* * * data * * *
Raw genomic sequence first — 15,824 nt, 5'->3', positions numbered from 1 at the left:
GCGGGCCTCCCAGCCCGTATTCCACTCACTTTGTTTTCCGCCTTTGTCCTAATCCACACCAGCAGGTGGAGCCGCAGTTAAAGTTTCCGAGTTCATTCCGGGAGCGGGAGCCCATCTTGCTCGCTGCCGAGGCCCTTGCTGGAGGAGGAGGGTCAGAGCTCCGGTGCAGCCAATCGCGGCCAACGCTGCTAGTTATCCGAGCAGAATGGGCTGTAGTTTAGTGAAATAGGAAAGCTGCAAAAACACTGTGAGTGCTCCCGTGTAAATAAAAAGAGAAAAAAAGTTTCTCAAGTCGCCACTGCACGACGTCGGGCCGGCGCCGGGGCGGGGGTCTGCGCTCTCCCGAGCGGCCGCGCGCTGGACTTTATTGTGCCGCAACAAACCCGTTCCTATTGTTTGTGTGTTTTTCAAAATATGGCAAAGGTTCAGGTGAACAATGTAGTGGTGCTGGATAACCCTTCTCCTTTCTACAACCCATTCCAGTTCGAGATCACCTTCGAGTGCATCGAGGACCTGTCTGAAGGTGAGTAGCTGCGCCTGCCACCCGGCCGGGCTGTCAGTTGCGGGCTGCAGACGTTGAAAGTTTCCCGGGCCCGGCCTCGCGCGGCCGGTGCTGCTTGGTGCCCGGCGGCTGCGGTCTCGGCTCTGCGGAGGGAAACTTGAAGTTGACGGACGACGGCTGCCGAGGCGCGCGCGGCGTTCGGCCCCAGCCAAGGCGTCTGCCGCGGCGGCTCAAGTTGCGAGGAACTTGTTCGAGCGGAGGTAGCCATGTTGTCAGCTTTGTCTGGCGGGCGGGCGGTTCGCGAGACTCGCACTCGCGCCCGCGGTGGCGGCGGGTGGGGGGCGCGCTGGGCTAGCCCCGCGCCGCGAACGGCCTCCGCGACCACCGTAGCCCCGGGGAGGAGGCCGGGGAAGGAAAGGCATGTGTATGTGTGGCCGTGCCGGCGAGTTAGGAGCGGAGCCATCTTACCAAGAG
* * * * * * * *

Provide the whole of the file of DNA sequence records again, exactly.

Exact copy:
Raw genomic sequence first — 15,824 nt, 5'->3', positions numbered from 1 at the left:
GCGGGCCTCCCAGCCCGTATTCCACTCACTTTGTTTTCCGCCTTTGTCCTAATCCACACCAGCAGGTGGAGCCGCAGTTAAAGTTTCCGAGTTCATTCCGGGAGCGGGAGCCCATCTTGCTCGCTGCCGAGGCCCTTGCTGGAGGAGGAGGGTCAGAGCTCCGGTGCAGCCAATCGCGGCCAACGCTGCTAGTTATCCGAGCAGAATGGGCTGTAGTTTAGTGAAATAGGAAAGCTGCAAAAACACTGTGAGTGCTCCCGTGTAAATAAAAAGAGAAAAAAAGTTTCTCAAGTCGCCACTGCACGACGTCGGGCCGGCGCCGGGGCGGGGGTCTGCGCTCTCCCGAGCGGCCGCGCGCTGGACTTTATTGTGCCGCAACAAACCCGTTCCTATTGTTTGTGTGTTTTTCAAAATATGGCAAAGGTTCAGGTGAACAATGTAGTGGTGCTGGATAACCCTTCTCCTTTCTACAACCCATTCCAGTTCGAGATCACCTTCGAGTGCATCGAGGACCTGTCTGAAGGTGAGTAGCTGCGCCTGCCACCCGGCCGGGCTGTCAGTTGCGGGCTGCAGACGTTGAAAGTTTCCCGGGCCCGGCCTCGCGCGGCCGGTGCTGCTTGGTGCCCGGCGGCTGCGGTCTCGGCTCTGCGGAGGGAAACTTGAAGTTGACGGACGACGGCTGCCGAGGCGCGCGCGGCGTTCGGCCCCAGCCAAGGCGTCTGCCGCGGCGGCTCAAGTTGCGAGGAACTTGTTCGAGCGGAGGTAGCCATGTTGTCAGCTTTGTCTGGCGGGCGGGCGGTTCGCGAGACTCGCACTCGCGCCCGCGGTGGCGGCGGGTGGGGGGCGCGCTGGGCTAGCCCCGCGCCGCGAACGGCCTCCGCGACCACCGTAGCCCCGGGGAGGAGGCCGGGGAAGGAAAGGCATGTGTATGTGTGGCCGTGCCGGCGAGTTAGGAGCGGAGCCATCTTACCAAGAG